and Lou Martin seems be certain of
his old, place as sergeant- at-arms jof
the upper house. .,
John Stafford," sergeant -at- arms ' of
the assembly ; last - year, .whose < return
to the place is being opposed by Wil
liam N. Lamphrey; of Sacramento,
claims to have a majority of, the house
pledged to him.- Lamphrey] declines to
give out any numerical estimate of his
forces.
Lot Angeles Delegates Arrive
ABaeiiibljjiian Frank C. Preseott. who
now seems . to ; be In the • lead for the
Hieukeruhlp, arrived la Hucrumento to.
nlktbt i but before any , of ; the wuiting
legislators could - hold ; conferences , with
.him he sought- seclusion in hlSj apart-,
nients : and sent .word', to - all Inquirers
th&.t; he 'was. indisposed..... '. " i
i'The arrival of 'the Los^ Angeles dele •
gatloirattracted- general^a'ttentfon.' „AY."
H. Wright,' a. Flint, rnan:from'San.Ga-
Vriel, ; canve, tonight -.to , prepare for the
opening '• of ; the headquarters it of ,' : the"
"senatorial candidate.' , He; declared '.that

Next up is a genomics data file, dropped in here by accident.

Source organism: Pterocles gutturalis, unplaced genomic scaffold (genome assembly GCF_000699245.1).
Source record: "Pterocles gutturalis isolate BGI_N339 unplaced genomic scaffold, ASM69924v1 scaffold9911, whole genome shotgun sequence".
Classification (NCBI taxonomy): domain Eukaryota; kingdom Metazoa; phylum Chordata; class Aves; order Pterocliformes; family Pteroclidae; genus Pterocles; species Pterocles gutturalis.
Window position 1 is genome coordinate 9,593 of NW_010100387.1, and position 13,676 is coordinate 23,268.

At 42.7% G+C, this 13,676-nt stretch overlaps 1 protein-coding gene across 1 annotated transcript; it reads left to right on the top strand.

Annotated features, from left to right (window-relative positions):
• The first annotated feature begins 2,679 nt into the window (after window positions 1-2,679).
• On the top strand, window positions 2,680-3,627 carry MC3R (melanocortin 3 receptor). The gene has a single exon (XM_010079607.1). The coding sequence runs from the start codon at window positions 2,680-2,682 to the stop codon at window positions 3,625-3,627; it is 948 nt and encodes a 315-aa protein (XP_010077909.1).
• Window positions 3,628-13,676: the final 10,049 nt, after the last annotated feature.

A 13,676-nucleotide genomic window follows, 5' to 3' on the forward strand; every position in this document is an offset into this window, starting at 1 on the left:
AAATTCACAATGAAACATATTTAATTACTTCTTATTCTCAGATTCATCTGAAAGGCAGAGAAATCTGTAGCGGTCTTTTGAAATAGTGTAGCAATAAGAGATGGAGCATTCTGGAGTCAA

. Flint : had | announced • tonight j just I be
fore, he had j left San Francisco , that he
would . receive fifty,- vobes^ i(f : caucus. |
• ," It i Is '. announced.' that Fred Houser
of Los' Angeles ; will "■ present- Flint in'
the house and that Senator Hahn will
perform 'a like service in' the senate. -
Senator H. ;'A. • Broughtoh, ! instructed
for Senator Bard, 1 is said to be anxious
.to go into -caucus, 1 while Assemblyman
■W.'{»A^ i Johnstone , is . supposed ,to 'hold
such feelings 'in .disfavor.' ;, .■',:•.' '■.
jit. is more than, likely. that. the head
quarters of Geo.'A. Knight' and Henry
T. 1 Oxnard -will ' be; opened ■.-,- tomorrow
evening.';-. . y • . ',-'•*■ ■•'
UNIVERSITY SPECIFIES NEEDS
In Addition to Regular Appropriation
•, ... Large Sums Are Asked .. : •
■■ SACRAMENTO, Dec. 31.— A '■ list; of
tlw.' appropriations', that - the
of- California expects to "; receive"; from
the . present - session of the . legislature
was: presented rto Gov. :■ Pardee '/today
by a 1a 1 committee from the board of i«
geiits; i consisting ,' of \ President | Benja
mln'lde.Wheeler, and -Regents John 'A.
Brltton, R. 'j. '. Taussig, f Judge '> Charles
W. Slack and ' Attorney^ Charles' Snook.'
,jl In 'addition *to the .general .■ sum y for
maintenance /as : fixed \ by. law, .'appro
priation's for.'i an agricultural; building